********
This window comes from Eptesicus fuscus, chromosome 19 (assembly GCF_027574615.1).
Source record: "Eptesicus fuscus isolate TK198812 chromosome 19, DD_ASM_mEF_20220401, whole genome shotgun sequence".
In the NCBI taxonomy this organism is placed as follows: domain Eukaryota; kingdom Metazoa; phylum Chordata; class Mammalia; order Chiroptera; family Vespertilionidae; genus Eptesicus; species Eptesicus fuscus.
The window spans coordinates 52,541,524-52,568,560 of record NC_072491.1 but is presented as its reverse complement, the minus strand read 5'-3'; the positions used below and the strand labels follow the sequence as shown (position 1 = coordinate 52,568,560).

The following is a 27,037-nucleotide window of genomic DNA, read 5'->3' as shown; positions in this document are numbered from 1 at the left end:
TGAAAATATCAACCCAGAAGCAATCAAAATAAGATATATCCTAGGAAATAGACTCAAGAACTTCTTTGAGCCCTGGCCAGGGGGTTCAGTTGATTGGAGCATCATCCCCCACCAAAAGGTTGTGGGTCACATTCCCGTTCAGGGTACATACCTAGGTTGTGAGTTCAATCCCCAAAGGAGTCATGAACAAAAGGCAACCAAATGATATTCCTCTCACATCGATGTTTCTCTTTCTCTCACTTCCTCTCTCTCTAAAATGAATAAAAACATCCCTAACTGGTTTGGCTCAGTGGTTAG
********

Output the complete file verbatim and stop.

This window comes from Eptesicus fuscus, chromosome 19 (assembly GCF_027574615.1).
Source record: "Eptesicus fuscus isolate TK198812 chromosome 19, DD_ASM_mEF_20220401, whole genome shotgun sequence".
In the NCBI taxonomy this organism is placed as follows: domain Eukaryota; kingdom Metazoa; phylum Chordata; class Mammalia; order Chiroptera; family Vespertilionidae; genus Eptesicus; species Eptesicus fuscus.
The window spans coordinates 52,541,524-52,568,560 of record NC_072491.1 but is presented as its reverse complement, the minus strand read 5'-3'; the positions used below and the strand labels follow the sequence as shown (position 1 = coordinate 52,568,560).

The following is a 27,037-nucleotide window of genomic DNA, read 5'->3' as shown; positions in this document are numbered from 1 at the left end:
TGAAAATATCAACCCAGAAGCAATCAAAATAAGATATATCCTAGGAAATAGACTCAAGAACTTCTTTGAGCCCTGGCCAGGGGGTTCAGTTGATTGGAGCATCATCCCCCACCAAAAGGTTGTGGGTCACATTCCCGTTCAGGGTACATACCTAGGTTGTGAGTTCAATCCCCAAAGGAGTCATGAACAAAAGGCAACCAAATGATATTCCTCTCACATCGATGTTTCTCTTTCTCTCACTTCCTCTCTCTCTAAAATGAATAAAAACATCCCTAACTGGTTTGGCTCAGTGGTTAG